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Finding calm through the storm of illness

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Discovering peace of mind: Mel Dupres, with her late mother June Dupres

It’s not always easy for Cynthia Dias to stay positive.

The 62-year-old has spent the past seven years battling Hodgkin’s lymphoma.

Sometimes, when she tried to relax, anxious thoughts rocketed around her mind.

Four years ago, she found peace through a PALS initiative.

The Embodied Mindfulness Group provides support and teaches a variety of skills to cancer patients; meditation, yoga and breathing awareness are among the offerings.

“It has really helped me to relax and focus,” said Ms Dias.

The group is run by yoga teacher Gillian Motyer, and meets twice a month.

Although Ms Dias is on a new immunotherapy drug and her prognosis is good, she uses the techniques for everything — from relaxing to dealing with stressful health tests.

“I used it for a PET scan recently,” she said.

“You have to have the scan abroad. I’ve had the scans several times, so they don’t stress me out as much as they once did. You start off having an injection and then you wait an hour.

“Then you lay on a very narrow table and have to stay very still. That takes a half-an-hour.”

The waiting time is when the anxious thoughts typically start popping, Ms Dias added.

“But I just do my breathing from mindfulness.

“It really helps. It takes time, but when you start to really focus on the breathing, you find that you are so focused on that that your mind doesn’t go to those different places. Your brain gets a chance to relax.”

The PALS group is also open to caregivers and loved ones.

“I joined because my mother [June Dupres] had bowel cancer,” said Mel Dupres.

“Well into her treatment, she was feeling anxious. I am a yoga teacher myself and do meditation. I heard about the classes and suggested she go. She asked me to go with her. It was a lovely experience. I could see how it was benefiting her.”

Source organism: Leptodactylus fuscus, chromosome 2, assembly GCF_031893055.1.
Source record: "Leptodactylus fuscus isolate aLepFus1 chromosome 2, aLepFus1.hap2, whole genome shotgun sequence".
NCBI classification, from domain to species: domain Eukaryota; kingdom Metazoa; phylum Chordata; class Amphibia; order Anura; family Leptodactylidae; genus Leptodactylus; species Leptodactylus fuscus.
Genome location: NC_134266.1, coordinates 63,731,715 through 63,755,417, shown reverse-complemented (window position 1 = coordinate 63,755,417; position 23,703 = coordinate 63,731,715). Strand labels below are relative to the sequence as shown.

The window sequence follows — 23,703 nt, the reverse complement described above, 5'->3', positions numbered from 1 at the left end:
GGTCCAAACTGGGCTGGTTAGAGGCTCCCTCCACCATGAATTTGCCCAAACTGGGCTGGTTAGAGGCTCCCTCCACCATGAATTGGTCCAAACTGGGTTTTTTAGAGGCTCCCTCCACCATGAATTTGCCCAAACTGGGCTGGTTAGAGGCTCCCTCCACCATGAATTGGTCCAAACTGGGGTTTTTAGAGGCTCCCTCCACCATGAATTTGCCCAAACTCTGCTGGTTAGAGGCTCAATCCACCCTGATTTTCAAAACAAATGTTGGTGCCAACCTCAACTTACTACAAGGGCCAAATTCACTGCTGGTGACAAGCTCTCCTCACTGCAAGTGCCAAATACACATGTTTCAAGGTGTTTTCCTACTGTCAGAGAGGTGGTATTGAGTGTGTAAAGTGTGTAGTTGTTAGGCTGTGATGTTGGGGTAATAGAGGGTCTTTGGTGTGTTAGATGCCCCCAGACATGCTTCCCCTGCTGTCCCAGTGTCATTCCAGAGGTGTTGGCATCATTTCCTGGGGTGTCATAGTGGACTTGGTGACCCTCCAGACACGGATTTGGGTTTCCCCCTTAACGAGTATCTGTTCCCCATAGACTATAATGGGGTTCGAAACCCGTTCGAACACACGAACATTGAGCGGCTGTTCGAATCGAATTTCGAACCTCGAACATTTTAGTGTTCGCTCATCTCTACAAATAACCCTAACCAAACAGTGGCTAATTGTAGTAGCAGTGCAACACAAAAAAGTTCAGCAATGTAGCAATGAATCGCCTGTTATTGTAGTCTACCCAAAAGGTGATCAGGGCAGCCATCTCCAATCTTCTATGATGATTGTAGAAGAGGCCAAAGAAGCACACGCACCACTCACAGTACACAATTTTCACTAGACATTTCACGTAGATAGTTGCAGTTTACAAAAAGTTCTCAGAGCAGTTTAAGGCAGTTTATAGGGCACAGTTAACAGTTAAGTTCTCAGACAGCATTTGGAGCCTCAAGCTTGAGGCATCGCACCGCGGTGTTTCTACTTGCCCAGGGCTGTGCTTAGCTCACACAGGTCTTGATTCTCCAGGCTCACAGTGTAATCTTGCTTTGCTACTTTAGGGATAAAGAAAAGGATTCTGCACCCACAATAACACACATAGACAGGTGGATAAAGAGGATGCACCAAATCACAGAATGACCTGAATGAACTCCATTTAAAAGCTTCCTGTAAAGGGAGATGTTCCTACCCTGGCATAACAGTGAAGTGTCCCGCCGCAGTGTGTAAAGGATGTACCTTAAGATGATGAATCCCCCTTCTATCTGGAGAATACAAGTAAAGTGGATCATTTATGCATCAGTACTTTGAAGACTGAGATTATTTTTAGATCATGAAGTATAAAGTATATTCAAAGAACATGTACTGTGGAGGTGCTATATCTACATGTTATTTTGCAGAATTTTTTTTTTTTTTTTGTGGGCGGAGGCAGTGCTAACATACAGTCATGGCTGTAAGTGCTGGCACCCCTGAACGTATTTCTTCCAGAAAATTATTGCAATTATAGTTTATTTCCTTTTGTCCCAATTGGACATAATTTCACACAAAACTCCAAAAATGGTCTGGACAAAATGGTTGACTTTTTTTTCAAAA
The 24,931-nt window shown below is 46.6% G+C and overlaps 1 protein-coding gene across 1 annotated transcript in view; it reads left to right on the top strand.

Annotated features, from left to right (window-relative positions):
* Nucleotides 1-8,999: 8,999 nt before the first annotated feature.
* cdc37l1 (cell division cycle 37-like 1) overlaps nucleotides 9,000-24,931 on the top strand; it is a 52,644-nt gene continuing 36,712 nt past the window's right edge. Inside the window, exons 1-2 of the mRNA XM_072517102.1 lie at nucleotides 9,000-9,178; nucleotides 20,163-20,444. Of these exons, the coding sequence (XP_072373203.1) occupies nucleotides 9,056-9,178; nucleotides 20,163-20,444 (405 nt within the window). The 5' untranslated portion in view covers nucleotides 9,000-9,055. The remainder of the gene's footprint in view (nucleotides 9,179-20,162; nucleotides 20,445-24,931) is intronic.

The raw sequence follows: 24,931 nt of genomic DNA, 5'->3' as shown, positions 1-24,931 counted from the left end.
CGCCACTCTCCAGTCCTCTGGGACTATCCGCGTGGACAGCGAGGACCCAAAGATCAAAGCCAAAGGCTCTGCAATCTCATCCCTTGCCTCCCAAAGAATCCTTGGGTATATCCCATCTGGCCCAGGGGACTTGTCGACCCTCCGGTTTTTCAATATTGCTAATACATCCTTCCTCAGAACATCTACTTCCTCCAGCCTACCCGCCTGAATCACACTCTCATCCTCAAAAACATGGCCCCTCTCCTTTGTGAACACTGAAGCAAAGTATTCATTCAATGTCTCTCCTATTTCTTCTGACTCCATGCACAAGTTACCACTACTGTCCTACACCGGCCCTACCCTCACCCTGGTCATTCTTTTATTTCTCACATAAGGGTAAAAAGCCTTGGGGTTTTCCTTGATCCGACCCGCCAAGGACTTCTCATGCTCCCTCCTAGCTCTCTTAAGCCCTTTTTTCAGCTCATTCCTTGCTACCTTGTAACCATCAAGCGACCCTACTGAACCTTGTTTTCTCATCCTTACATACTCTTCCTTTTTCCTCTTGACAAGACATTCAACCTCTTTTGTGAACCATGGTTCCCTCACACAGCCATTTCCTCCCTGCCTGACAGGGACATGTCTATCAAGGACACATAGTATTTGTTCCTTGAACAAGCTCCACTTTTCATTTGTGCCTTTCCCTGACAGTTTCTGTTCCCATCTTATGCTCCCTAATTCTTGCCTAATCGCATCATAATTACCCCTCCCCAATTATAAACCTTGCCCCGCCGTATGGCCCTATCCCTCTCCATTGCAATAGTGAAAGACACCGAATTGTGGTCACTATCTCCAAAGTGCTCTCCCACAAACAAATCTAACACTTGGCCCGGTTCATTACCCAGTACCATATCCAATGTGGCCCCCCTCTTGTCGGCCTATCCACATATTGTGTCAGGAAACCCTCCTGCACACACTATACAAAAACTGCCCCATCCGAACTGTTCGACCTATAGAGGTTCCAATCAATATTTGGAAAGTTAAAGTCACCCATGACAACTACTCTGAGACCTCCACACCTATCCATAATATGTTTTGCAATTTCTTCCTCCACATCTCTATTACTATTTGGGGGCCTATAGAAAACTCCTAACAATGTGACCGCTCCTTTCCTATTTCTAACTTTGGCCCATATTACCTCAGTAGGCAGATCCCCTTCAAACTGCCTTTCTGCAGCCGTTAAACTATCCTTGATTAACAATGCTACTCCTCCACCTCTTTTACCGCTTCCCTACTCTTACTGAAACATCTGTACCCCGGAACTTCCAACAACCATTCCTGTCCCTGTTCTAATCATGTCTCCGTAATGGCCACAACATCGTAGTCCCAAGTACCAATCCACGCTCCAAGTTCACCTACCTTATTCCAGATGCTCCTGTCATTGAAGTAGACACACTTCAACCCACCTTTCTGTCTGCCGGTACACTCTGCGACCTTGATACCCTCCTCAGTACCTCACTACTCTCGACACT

She said that even caregivers can sometimes be plagued with “monkey mind”, a yoga term for an overactive brain.

“I was anxious as well and had all sorts of emotions going on,” she said.

“Watching what the chemo was doing to her, I also felt a lot of anger.”

One of the most moving classes for her, was a day the group just looked out a window and observed. Mindfulness encourages practitioners to be in the moment. “It was quite beautiful,” she said. “We don’t do that a lot in our busy lives.”

She continued with the classes even after her mother’s death a year ago.

“It was lovely and supportive,” she said. “Gillian is an amazing teacher. It was a very peacemaking experience.”

Ms Motyer said: “We have found that the whole mindfulness practice is tremendously helpful for cancer patients and people caring for them.

“I think the side-effects of it are that you may become a little more calm and contented.”

She started teaching the classes at Agape House in 2012.

“It was clear that the mindfulness practices were of huge benefit to participants, particularly in managing stress, anxiety and pain and in facilitating a sense of self-empowerment at a time when it seems life is out of one’s control,” she said.

PALS asked her to start a similar programme last year. The Embodied Mindfulness Group meets at PALS the second and fourth Tuesday of every month at 5.30pm. Admission is free.

For more information telephone 236-7257 or e-mail onthemat@northrock.bm.

Yoga and mindfulness can help cancer patients handle anxiety